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Strange World Of...

‘Til We All Get Off: The Strange World Of… Deftones
Mike Diver , April 12th, 2016 10:08

Having overcome drug habits, label interference and the death of their bassist, Deftones have certainly grown up in 21 years of releasing albums. But Gore shows that they’ve not lost any of their electric energy. Mike Diver gets the full story from Chino Moreno

All band portraits by Frank Maddocks

Forming in Sacramento in 1988, Deftones broke through in the mid-1990s as part of the nu metal crowd, a group of rap-rocking wannabes who, with a little luck, might just make it alongside fellow Californians Korn and their baggy-trousered peers. But a shift in aesthetic with 2000’s texturally rich, uncommonly intimate White Pony album, the band’s third, set them on a new path.

Now regarded as experimenters within their scene, the five-piece – the founding core of Chino Moreno (vocals, guitar), Chi Cheng (bass), Stephen Carpenter (lead guitar) and Abe Cunningham (drums) having been formally joined by Frank Delgado (keys and turntables) – continued to push at the boundaries of mainstream metal. But success did not always follow. The band’s self-titled LP of 2003 didn’t strike the same sweet spots as its predecessor, and 2006’s Saturday Night Wrist was a limp collection of comparatively makeweight cuts. Change had to come.

But when it did, it was spurred by tragedy. Cheng was involved in a car accident in late 2008, putting him in a minimally conscious state. He never recovered, and died on April 13, 2013. Before his passing, Deftones completed a powerful sixth LP, Diamond Eyes (2010), and equally impressive seventh, 2012’s Koi No Yokan, with former Quicksand member Sergio Vega on bass.

2016 sees Deftones release their eighth studio LP, Gore. The Quietus spoke to frontman Moreno, to explore the band’s past, tracing the line from nascent jams in Carpenter’s garage to becoming one of the most acclaimed rock acts of their generation.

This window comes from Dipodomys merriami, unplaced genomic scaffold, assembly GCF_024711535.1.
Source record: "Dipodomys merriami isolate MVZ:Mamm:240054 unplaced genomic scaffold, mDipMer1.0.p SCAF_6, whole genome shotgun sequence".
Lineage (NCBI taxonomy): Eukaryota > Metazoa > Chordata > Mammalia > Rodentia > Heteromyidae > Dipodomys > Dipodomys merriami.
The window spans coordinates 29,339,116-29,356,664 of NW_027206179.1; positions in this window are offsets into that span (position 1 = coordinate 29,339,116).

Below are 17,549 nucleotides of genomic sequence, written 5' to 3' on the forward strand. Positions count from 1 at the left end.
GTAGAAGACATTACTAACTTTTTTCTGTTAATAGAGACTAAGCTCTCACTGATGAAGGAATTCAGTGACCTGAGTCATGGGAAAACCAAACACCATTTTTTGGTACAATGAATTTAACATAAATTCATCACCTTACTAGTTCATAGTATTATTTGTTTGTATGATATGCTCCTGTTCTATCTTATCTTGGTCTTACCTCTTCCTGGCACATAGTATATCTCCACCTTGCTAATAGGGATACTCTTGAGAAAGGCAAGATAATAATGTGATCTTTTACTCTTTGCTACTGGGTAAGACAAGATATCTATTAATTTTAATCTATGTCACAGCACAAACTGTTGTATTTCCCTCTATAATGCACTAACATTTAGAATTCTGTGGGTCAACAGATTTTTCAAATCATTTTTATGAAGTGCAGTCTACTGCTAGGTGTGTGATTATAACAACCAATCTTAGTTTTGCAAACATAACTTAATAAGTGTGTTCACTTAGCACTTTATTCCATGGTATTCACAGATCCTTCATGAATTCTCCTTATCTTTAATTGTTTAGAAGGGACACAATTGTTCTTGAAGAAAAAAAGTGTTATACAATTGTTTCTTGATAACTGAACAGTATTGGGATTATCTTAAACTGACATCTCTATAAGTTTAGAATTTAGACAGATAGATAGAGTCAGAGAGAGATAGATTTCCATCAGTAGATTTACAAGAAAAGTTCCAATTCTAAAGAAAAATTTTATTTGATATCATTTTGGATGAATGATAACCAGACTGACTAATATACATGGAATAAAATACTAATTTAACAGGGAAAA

Garage Band: Starting Out Without A Care

Chino Moreno: I’ve known Stephen since we were ten years old, and Abe since I was eleven, or twelve. Our early days, in the late 1980s, were a good, carefree time. For me, I had no idea that I’d ever make a career out of music – I was just happy that the other dudes let me try to sing, because I didn’t know how to, and I guess you could say that I’m still learning. But that was my first experience, playing any kind of music.

When we started the band, I actually wanted to be the drummer. I had a drum set, and I took it over to Stephen’s house, and set it up in his garage. I jammed with him: me on the drums, him on guitar. But then one day after school I brought Abe over to his house, and he played the drums, and obviously just slayed. So I was out of a job, at that point. But they said, “Hey, if you still want to be in the band, you can be the singer.” My first response was: “What are you talking about? I don’t know how to sing.” But they thought I could figure it out, and that was it. There was never any big idea about where we’d go – we were just having fun in the garage, not knowing what was to come.

I guess if I had remained the drummer, we probably wouldn’t be here, having this conversation now. I don’t know how long that would have lasted, because to this day I can’t play the drums all that well. I just like to thump things. But that’s one of the things that worked out, and I had to learn something else, and I’m glad I did at this point.

Chi joined the band later. We started with a guy called Dominic (Garcia) on bass, who I’d known since third grade. But at that point, when Chi came in, we were still in the garage – we’d not really played any shows. Nevertheless, we felt our circle was complete at that point, and we did start doing proper live shows. They were terrible, but that was when I felt we had this solid unit, and maybe began to see some sort of future for us. We didn’t know exactly what we were doing, but we did know that we were doing something right.

Crazy Club Carnage: Touring Adrenaline With Ozzy Osbourne

CM: At that time, our shows were pretty intense. I just wanted to be the craziest frontman that I could, the crazier the better. So I was all over the place, and I felt that at every show I had to leave an impression on people, whether that was doing a flip and landing on the drums, or, like, I used to really abuse myself. Anyone who saw one of our early concerts will tell you how insane those shows were, pre- and during the time of Adrenaline. And that was to do with being young and dumb, and living like there was no tomorrow, and that was the attitude that we had.

In my head, at least, I didn’t think we’d have the chance to make a second record, so I was taking the chance to go and play a show anywhere, and make sure that we left our mark on people, by that show being as chaotic as possible. We weren’t even that concerned about the songs, playing them that good – we just wanted to make people remember us. And we did that, for the most part.